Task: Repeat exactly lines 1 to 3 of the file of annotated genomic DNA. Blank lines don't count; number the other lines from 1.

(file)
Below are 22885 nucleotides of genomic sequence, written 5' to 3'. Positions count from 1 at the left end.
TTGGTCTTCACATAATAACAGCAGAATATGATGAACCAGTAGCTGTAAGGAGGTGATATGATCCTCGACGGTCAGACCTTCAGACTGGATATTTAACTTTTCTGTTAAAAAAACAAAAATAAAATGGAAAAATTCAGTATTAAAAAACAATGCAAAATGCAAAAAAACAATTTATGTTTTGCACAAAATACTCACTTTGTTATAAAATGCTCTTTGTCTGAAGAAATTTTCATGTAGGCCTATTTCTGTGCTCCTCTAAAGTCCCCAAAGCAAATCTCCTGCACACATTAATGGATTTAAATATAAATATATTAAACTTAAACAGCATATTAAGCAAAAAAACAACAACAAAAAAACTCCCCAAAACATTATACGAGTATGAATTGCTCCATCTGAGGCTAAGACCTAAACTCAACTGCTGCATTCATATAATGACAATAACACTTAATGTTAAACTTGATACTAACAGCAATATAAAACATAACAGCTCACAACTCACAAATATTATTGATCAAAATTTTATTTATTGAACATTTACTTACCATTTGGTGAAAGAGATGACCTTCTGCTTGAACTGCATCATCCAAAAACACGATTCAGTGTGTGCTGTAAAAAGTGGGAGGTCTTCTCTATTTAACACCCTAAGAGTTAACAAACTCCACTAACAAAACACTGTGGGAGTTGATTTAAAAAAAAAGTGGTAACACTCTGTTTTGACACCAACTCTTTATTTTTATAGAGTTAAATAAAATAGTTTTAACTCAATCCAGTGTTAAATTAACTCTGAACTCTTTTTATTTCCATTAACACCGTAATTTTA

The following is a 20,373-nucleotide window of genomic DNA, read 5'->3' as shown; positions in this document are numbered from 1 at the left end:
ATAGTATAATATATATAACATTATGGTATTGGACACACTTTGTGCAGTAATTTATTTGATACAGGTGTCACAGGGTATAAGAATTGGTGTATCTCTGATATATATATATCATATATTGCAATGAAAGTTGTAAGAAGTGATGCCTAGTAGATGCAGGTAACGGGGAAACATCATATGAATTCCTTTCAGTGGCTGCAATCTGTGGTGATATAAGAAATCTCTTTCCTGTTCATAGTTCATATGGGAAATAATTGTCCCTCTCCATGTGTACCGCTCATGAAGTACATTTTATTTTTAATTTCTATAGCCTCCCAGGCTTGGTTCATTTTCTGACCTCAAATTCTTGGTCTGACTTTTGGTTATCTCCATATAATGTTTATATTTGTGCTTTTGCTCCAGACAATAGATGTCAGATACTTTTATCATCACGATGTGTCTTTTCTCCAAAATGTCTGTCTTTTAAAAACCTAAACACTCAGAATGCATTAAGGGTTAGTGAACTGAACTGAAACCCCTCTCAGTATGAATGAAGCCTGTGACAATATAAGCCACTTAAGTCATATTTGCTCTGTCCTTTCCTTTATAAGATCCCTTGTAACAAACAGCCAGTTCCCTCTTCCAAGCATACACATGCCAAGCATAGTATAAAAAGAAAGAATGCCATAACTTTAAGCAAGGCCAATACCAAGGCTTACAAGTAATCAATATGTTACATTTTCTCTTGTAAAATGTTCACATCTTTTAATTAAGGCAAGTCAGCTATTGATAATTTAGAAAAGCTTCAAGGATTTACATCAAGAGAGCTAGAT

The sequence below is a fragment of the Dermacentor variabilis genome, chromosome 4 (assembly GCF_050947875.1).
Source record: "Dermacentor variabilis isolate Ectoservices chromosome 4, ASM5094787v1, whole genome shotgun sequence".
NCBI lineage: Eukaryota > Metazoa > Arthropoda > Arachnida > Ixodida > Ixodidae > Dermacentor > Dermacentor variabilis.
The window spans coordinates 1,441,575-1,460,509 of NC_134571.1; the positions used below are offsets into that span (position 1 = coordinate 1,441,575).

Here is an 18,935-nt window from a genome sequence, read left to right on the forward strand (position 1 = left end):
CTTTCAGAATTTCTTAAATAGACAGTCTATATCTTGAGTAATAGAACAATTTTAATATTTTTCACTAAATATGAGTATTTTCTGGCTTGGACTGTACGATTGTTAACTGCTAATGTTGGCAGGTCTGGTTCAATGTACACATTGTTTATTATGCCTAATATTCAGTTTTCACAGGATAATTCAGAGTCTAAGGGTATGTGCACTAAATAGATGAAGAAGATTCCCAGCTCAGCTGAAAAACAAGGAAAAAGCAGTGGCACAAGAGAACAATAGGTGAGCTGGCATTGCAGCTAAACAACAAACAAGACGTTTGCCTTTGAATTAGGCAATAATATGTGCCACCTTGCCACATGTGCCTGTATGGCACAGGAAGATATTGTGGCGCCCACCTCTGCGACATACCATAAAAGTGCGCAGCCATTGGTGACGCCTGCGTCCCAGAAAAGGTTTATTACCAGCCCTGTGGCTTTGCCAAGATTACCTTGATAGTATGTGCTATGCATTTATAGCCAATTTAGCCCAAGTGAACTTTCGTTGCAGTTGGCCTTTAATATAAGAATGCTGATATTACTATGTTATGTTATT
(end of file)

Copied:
Below are 22885 nucleotides of genomic sequence, written 5' to 3'. Positions count from 1 at the left end.
TTGGTCTTCACATAATAACAGCAGAATATGATGAACCAGTAGCTGTAAGGAGGTGATATGATCCTCGACGGTCAGACCTTCAGACTGGATATTTAACTTTTCTGTTAAAAAAACAAAAATAAAATGGAAAAATTCAGTATTAAAAAACAATGCAAAATGCAAAAAAACAATTTATGTTTTGCACAAAATACTCACTTTGTTATAAAATGCTCTTTGTCTGAAGAAATTTTCATGTAGGCCTATTTCTGTGCTCCTCTAAAGTCCCCAAAGCAAATCTCCTGCACACATTAATGGATTTAAATATAAATATATTAAACTTAAACAGCATATTAAGCAAAAAAACAACAACAAAAAAACTCCCCAAAACATTATACGAGTATGAATTGCTCCATCTGAGGCTAAGACCTAAACTCAACTGCTGCATTCATATAATGACAATAACACTTAATGTTAAACTTGATACTAACAGCAATATAAAACATAACAGCTCACAACTCACAAATATTATTGATCAAAATTTTATTTATTGAACATTTACTTACCATTTGGTGAAAGAGATGACCTTCTGCTTGAACTGCATCATCCAAAAACACGATTCAGTGTGTGCTGTAAAAAGTGGGAGGTCTTCTCTATTTAACACCCTAAGAGTTAACAAACTCCACTAACAAAACACTGTGGGAGTTGATTTAAAAAAAAAGTGGTAACACTCTGTTTTGACACCAACTCTTTATTTTTATAGAGTTAAATAAAATAGTTTTAACTCAATCCAGTGTTAAATTAACTCTGAACTCTTTTTATTTCCATTAACACCGTAATTTTA

The following is a 20,373-nucleotide window of genomic DNA, read 5'->3' as shown; positions in this document are numbered from 1 at the left end: